Tuesday, December 29, 2009

Should Fiction Writers Stick to What They Know?

A friend of mine from Northern Colorado Writers, Peter D. Springberg, MD, FACP, has started a new website and blog ("Eat like the Doc does") on healthy living with a focus on healthy eating.

Peter's medical and career credentials are very impressive. Even more important to his healthy lifestyle project and the weight loss manual he is writing, Peter practices what he teaches. He is trim and fit and full of energy.

This is a perfect example of writing what you know.

In addition to this project, Peter is working on a full-length memoir and also writes short stories. I found The Hat Decides at the website Immigrant Journeys. Since this story took place in the late 1800s, and Peter wasn't born until 1941, he had to learn about the historical context and the incident secondhand through stories and research, and then write the tale with dialogue and descriptive words to make it come alive.

This is an example of writing what you don't know.

Don't hesitate to write what you know, especially if you are, like Peter, an expert on a topic that will interest thousands of readers.

But don't let that little dictum we've heard so often--Write what you know--keep you from exploring new worlds in fiction. Listen to the stories of elders, read books in all genres, study nonfiction on topics of interest, and let your imagination run wild. If one certain fiction writer had stuck to what she knew, we wouldn't have Hogwarts, would we?

How about you? Do you stick to what you know? If not, how much time per week do you spend on research for your current project?


Jemi Fraser said...

I like to take the "write what you know" dictum in its widest sense. I know a lot of things from reading, watching, listening, and imagining, not just from actual experience. And that's the way I write. It would be so dull if we stuck to what we've experienced!

Anonymous said...

My goodness. You know there's always a SLIVER of what I know in my books. It slips in there. But the BULK of my books are NOT what I know--otherwise I'd be writing you from the depths of some federal prison. Ha ha.

Elizabeth Spann Craig said...

I can't write what I know and be a mystery writer. :) Otherwise, I'd be a really scary person. You too!

Mystery Writing is Murder

Patricia Stoltey said...

I'm shocked, ladies. All this time I thought you were writing from personal experience. LOL

Paul D. Brazill said...

If truth is stranger than fiction yu're not trying hard enough!

Jane Kennedy Sutton said...

If I stuck to writing only what I know, I wouldn't have much to say - so thank goodness for Google and the library!)

Karen Walker said...

With memoir, it was easy in the sense that it was my story. With my new project, it's a whole new ballgame and I'm having to research as well as follow my own spiritual journey. It's all connected.
Happy New Year, Paticia.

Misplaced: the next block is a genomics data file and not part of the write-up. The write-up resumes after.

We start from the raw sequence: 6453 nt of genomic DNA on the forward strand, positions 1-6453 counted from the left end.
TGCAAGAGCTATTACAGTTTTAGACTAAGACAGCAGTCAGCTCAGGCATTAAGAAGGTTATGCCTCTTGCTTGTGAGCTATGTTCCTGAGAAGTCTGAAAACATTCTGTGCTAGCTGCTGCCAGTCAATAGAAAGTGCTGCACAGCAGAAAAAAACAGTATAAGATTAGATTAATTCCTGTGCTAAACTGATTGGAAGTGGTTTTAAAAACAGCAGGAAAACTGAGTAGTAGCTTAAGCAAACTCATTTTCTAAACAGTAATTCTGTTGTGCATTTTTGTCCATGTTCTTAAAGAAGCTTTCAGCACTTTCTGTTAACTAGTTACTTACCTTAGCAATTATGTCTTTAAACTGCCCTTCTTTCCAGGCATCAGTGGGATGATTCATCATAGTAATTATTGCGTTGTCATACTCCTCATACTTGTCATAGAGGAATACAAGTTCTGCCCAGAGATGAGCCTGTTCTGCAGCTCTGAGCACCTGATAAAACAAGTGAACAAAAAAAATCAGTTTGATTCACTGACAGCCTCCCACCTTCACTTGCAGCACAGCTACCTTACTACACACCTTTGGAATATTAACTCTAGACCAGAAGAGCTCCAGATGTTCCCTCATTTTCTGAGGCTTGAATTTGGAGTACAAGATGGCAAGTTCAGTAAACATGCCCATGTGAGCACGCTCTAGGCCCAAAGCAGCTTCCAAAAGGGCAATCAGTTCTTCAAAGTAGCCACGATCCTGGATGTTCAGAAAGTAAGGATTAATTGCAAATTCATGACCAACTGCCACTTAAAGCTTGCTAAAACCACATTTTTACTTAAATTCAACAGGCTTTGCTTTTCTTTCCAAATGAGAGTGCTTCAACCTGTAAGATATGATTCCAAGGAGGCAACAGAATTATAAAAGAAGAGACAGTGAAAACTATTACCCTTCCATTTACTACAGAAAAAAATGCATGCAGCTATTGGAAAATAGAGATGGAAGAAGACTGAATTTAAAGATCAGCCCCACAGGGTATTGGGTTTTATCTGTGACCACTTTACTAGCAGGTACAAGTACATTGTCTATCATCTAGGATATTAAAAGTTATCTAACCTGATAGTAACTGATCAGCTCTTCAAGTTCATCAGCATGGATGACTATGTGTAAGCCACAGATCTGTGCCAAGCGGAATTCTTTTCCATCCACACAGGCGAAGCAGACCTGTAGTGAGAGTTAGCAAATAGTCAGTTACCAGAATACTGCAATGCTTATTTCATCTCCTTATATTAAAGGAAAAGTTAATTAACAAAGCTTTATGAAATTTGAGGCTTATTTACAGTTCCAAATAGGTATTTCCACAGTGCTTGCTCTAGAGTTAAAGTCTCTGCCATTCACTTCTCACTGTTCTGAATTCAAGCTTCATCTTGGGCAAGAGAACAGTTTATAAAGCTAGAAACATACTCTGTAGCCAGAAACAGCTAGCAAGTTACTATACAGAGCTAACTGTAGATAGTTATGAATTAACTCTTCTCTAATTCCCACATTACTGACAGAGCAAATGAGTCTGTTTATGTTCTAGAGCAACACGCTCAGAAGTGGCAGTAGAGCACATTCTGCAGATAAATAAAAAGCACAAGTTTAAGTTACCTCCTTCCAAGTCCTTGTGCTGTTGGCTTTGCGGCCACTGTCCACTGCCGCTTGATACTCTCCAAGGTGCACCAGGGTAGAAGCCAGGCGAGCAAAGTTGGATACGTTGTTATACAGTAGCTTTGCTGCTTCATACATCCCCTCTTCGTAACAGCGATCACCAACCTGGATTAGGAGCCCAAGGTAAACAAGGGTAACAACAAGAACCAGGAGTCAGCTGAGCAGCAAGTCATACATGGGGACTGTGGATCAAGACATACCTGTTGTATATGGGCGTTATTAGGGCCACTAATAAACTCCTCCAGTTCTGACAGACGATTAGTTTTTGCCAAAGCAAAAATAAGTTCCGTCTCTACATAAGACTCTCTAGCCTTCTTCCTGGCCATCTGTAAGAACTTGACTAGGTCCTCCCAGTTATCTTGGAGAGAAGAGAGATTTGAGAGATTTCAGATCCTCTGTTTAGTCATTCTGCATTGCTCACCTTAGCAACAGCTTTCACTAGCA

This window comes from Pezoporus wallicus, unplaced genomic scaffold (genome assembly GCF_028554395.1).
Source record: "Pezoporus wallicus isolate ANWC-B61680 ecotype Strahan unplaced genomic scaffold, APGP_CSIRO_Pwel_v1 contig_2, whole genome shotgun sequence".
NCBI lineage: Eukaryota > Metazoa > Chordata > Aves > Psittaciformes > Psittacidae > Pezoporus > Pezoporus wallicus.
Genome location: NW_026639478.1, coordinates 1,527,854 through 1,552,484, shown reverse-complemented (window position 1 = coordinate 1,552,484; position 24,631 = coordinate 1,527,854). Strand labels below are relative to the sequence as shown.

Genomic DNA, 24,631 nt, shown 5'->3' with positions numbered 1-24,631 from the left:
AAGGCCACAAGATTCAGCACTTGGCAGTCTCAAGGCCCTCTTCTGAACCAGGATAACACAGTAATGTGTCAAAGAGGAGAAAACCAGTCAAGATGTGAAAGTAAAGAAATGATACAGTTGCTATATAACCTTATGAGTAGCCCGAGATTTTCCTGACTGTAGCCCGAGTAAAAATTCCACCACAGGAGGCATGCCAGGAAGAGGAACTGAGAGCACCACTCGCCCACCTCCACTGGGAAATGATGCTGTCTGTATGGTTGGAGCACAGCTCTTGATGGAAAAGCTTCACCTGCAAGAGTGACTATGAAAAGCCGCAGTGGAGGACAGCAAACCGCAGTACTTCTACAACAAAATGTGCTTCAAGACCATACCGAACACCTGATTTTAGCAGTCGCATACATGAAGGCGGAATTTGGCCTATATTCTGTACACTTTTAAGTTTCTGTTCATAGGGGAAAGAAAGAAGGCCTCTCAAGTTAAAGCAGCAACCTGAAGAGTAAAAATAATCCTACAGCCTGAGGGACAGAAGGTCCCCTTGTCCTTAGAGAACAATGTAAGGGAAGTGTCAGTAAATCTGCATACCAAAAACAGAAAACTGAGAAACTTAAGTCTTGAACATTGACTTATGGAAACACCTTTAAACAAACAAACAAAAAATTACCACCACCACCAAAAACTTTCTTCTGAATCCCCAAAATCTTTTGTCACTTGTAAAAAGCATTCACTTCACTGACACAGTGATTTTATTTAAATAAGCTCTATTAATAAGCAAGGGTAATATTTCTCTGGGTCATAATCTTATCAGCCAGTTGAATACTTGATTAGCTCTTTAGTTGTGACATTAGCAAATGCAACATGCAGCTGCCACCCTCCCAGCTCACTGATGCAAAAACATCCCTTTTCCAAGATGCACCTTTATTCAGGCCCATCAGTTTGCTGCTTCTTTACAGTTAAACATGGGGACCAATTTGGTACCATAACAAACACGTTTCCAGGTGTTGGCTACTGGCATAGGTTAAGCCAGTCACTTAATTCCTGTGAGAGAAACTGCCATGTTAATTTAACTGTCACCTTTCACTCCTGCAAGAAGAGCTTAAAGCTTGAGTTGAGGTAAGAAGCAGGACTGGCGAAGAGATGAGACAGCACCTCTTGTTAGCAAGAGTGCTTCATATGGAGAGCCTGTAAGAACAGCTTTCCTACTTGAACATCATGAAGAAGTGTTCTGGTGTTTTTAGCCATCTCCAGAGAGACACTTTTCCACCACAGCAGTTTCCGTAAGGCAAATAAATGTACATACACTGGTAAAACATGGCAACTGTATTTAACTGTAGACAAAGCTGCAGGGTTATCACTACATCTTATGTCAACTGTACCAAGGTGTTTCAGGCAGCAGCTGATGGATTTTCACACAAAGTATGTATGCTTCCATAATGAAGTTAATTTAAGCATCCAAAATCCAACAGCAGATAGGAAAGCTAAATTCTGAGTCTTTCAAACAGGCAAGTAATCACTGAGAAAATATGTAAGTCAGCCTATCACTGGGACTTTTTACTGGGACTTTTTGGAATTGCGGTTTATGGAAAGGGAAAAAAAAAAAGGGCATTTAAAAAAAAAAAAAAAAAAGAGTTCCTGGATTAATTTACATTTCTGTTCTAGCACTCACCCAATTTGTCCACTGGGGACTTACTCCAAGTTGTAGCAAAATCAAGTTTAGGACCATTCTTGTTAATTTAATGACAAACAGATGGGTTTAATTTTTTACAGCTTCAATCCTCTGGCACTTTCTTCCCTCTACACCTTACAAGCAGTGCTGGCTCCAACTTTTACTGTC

Helen Ginger said...

Maybe it should be: Write what you know and write what you can learn.

Now that I've written three nonfiction books, I'm much better and faster at doing research! I plan to put that skill to good use in my fiction.

Straight From Hel

Carol Kilgore said...

I don't always write about what I know, but I always learn about what I write.

Despite doing a lot of research before I begin a project, it never fails that I always have more to research every day. Sometimes it takes only a few minutes, sometimes maybe an hour or so.

Patricia Stoltey said...

For me, research is ongoing. I even felt reading Maass's "The Fire in Fiction" was more research than writing education because it led me to so many new plot ideas.

Terry Odell said...

I've never killed anyone. Or done half the stuff my characters do. Publisher love it when an author has a platform, but I'm too boring for words. Unless I get to make stuff up. The trick is, you have to have contacts and do research. I also work those things I DO know into my books, but they're on the periphery.

The Old Silly said...

As writers we have to be able to write about all kinds of people and things that we may not have experienced. I takes lots of networking, research, and LIVING, really to write with authority and create believability in a fictional story. I've had a very diverse and rich amount of life experiences from which to draw on, and that helps - but I still have to do my homework, interviews, research, etc., to flesh out what I don't know from first hand experience in my writings.

Good subject. Happy New Year, Patricia!

Marvin D Wilson

Kerrie said...

I write what I know and what I want to know more about. My favorite research was when I was writing an article about Colorado Wineries. I didn't know much before I started, but did when I was done (and had a darn good time researching along the way). I say write what you are passionate about or getting paid big bucks to write.